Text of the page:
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Men's Rowing in the U.S., Part 4: Questions and Hope for a New Cycle
by Ed Moran, row2k.com
posted on March 13, 2017

U.S. Men's Eight in Practice

Mike Teti has seen this before.

With only one medal over the past two Olympics, and the men's eight going through two consecutive Final Olympic Qualification Regattas – the so-called "regatta of death" – to get there, the performance of the U.S. men's teams caused examination and questions about the overall state of men's rowing in the U.S. at all levels.

Fingers have been pointed in the direction of internationals being recruited into the top universities; perceptions the U.S. system does not produce or develop a sufficient number of serious, world class oarsmen; that there is a lack of opportunity for young men in U.S. universities; and that funding issues and an overabundance of governance by the national governing system has stymied efforts to select and develop the best available rosters.

All these various questions, while having been argued in some form for years, have emerged with heightened urgency in the months since the 2016 Olympic Games.

Teti was not at all surprised with the questions began in earnest: "Every time something like this happens, everyone wants to look for a reason."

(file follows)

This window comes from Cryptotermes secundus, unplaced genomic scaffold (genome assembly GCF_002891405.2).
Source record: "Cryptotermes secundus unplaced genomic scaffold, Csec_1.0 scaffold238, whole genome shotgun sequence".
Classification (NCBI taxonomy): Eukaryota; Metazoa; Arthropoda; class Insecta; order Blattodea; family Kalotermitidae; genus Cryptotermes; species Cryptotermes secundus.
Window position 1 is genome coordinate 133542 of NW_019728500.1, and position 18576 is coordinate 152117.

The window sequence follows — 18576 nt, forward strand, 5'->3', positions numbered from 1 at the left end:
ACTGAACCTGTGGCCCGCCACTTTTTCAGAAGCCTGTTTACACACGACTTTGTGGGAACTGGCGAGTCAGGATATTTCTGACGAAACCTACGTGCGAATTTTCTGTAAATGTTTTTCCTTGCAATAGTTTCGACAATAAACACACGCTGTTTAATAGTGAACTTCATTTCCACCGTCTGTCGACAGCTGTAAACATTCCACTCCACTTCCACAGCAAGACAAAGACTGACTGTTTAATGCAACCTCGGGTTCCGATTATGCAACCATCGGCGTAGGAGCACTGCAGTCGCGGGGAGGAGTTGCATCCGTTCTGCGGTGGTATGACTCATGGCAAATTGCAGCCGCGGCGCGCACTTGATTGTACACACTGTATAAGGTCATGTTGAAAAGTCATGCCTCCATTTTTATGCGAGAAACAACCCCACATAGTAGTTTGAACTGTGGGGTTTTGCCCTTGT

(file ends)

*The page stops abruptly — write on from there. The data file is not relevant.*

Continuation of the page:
A USRowing Task Force was formed in the fall to examine the current selection and training procedure, the results of which are to be made public early this month.

Changes since the formation of the study group have included naming the resignation of four USRowing board members and Chief Executive Officer Glenn Merry, a new High Performance Committee, and significant changes to the men's coaching ranks, including the search for a new head men's coach.

Nonetheless, during months of multiple interviews by row2k with top U.S. college, club, and national team coaches, the answers that have emerged are mostly encouraging and provide a picture of a future of possible positive change.

Many of these opinions, and suggestions for change, have appeared in the three previous installments of the row2k series, "Men's Rowing in the U.S. The Intersection of U.S. Men's Collegiate and Elite Rowing." (See an editor introduction to the series here.)

Part one discussed the internationals question and its impact (or lack thereof) on the collegiate and elite systems.

Part two addressed the questions surrounding identification and development of possible U.S. elite oarsmen.

Part three examines the available opportunities that currently exist for male junior and high school athletes to row in college, with or without financial assistance. While the opportunities do not approach those available to women in terms of available scholarships as a direct result of Title IX gender equality pressure, the opportunities in both club and varsity programs are plentiful.

This final piece will attempt to lend voice to multiple opinions of where significant roadblocks for future U.S. successes at the elite level may remain, and what possible solutions exist according to those who have been in the game long enough to know.

Among those voices, Teti, the current head men's coach at the University of California and the most successful American men's U.S. national team coach in history, truly believes the tide will turn.